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February 23, 2018 Reading Time: 4 minutes

Ever since the invention of cryptocurrency, people have asked whether governments will just create their own to compete directly with private issuance. Many governments have talked about doing so. In the greatest of ironies, it was Venezuela (socialist “paradise” of hunger, poverty, and massive emigration) that has made the most public attempt with the pre-sale of a new token called the Petro.

The idea here was to create a new currency as an alternative to the country’s fiat currency, the Bolivar, which has been effectively destroyed by 5-digit inflation levels. No one wants it. Maybe someone will want the Petro.

The idea behind cryptocurrency is that it relies on voluntarism. The value of the coin depends on the market itself. It is not tied to government fiat. For this reason, coins can rise to $20K or fall to zero. You might say that this creates a scary volatility. But actually what it does is create a truth test. Whatever value a digital asset enjoys reflects the value that people believe it should have, minute to minute.

In that way, crypto works as an ultimate democracy and revealer of public preferences. It is only “tied” to the service it provides. The method of valuation, then, is the opposite of what government usually does. There is no coercion. No threats. No tricks. No privileges. No guns.

Will a government-issued crypto eschew the methods of force? Doubtful. In the case of President Nicolás Maduro, certainly not. He claims that the presale of the Petro raised $743 million but provided absolutely no means for an independent source to check that figure against reality. We are just supposed to take his word for it, which is precisely why no one believes it.

There are emergent standards in the crypto world. There are services that evaluate white papers. Anything that seems unusual is immediately suspected. Everyone is hunting for bad players and working to publicize them. The structures for internal policing of this sector are increasingly sophisticated. The Petro has passed none of them. It is the ultimate s***coin.

As just one example, the original white paper said that the initial coin sale would “start on February 20, 2018, and will consist of the creation and sale of an ERC20 token on the blockchain Ethereum platform.” But when the presale actually started, there was no presence of Ethereum. Instead, it was released on the blockchain NEM – a real blockchain but one that immediately refuted Maduro’s claim that the company had endorsed the Petro. This kind of switch would be unthinkable in the private markets. The coin would be immediately and forever discredited.

What’s more, it is not even clear who is the owner of the Petro coins that have so far been created on the blockchain. Analysts observe 38.4 million of them but it would appear that the Venezuelan government owns them all as the sole buyer in the market. This is nothing but a ruse.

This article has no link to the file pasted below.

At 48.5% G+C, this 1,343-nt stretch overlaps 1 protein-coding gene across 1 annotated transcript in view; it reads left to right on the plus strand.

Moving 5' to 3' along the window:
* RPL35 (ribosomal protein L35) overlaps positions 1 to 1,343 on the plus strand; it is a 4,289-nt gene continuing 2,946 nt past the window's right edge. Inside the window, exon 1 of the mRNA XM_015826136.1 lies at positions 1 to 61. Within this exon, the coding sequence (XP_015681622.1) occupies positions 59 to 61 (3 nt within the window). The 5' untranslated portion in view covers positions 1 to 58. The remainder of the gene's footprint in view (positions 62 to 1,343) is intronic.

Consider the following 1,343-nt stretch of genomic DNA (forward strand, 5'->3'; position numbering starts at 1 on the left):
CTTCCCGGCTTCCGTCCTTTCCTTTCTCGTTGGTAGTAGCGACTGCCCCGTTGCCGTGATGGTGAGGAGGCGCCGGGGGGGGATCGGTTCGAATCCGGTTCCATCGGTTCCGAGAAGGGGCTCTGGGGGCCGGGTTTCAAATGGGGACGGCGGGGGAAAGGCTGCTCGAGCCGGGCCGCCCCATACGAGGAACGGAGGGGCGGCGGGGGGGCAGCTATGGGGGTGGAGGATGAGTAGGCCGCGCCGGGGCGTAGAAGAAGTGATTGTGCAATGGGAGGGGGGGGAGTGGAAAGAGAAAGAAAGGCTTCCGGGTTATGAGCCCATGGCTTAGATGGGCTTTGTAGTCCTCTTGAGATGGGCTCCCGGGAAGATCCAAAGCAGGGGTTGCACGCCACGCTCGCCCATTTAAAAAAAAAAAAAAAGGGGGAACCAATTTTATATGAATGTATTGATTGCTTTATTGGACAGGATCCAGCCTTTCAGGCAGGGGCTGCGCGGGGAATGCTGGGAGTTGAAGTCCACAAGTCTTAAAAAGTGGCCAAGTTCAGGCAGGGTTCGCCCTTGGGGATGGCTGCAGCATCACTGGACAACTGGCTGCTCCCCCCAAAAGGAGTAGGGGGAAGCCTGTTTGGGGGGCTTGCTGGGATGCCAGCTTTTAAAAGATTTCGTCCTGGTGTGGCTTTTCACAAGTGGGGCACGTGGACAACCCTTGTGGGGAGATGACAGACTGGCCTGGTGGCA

But here is the real kicker. President Maduro, on the very day of the sale, made the following announcement. “I gave the order to the company PDVSA, Pequiven and CVG to realize as of today a percentage of their sales and purchases in…the Petro.” PDVSA is a state-owned oil company. He is requiring that the state company accept the cryptocurrency that the state itself owns. Further, the government has said that it will accept Petros for payment in taxes, with the hope that this will further boost demand for its currency.

In other words, it would appear as if this is a crypto in name only. Really it is just a release of government credits that he plans to force on the country – a classic move by a bankrupt and highly corrupt government.

Then, immediately on the heels of this highly suspect pre-sale, the government immediately announced a new coin: the Petro Gold. It will be “backed” by gold (in mines? In vaults?) just as the Petro is “backed” by oil. What this might actually be is nothing but the issuance of credits based on the only assets that the government has left. They could both fall to zero in the event that the Maduro government loses power and the new government takes power. That’s presuming that the thing is worth anything at all today. We don’t really know.

Once you break it all down, nothing about this government issue conforms to the normal model of a crypto released on the free market. To be sure, some government in the future could do this the right way and release a genuine crypto. But as the first real attempt, this does not bode well for the future. Crypto belongs to the market. That is its natural home. This is why I’m highly suspicious of any government-endorsed coin.

How long can the Maduro government keep the scam alive? In a world of more than a thousand quasi-viable, market-tested, daily-traded cryptoassets, nothing coming out of the highly untrustworthy Venezuelan government can possibly compete. We will see this should the Petro ever actually be carried by the regular exchanges and come to be evaluated by the market itself. It would be surprising if the coin earns anything like a serious valuation.

For well over 100 years, governments have enjoyed a monopoly over the production of money. Bitcoin ended that. We no longer have to take their word for it. There is now a market test for the quality of money. In a competitive market for money, I see no basis for believing that government can win. They might all end up going the way of the Petro, which is to say, nowhere fast.

Jeffrey A. Tucker

Jeffrey A. Tucker served as Editorial Director for the American Institute for Economic Research from 2017 to 2021.

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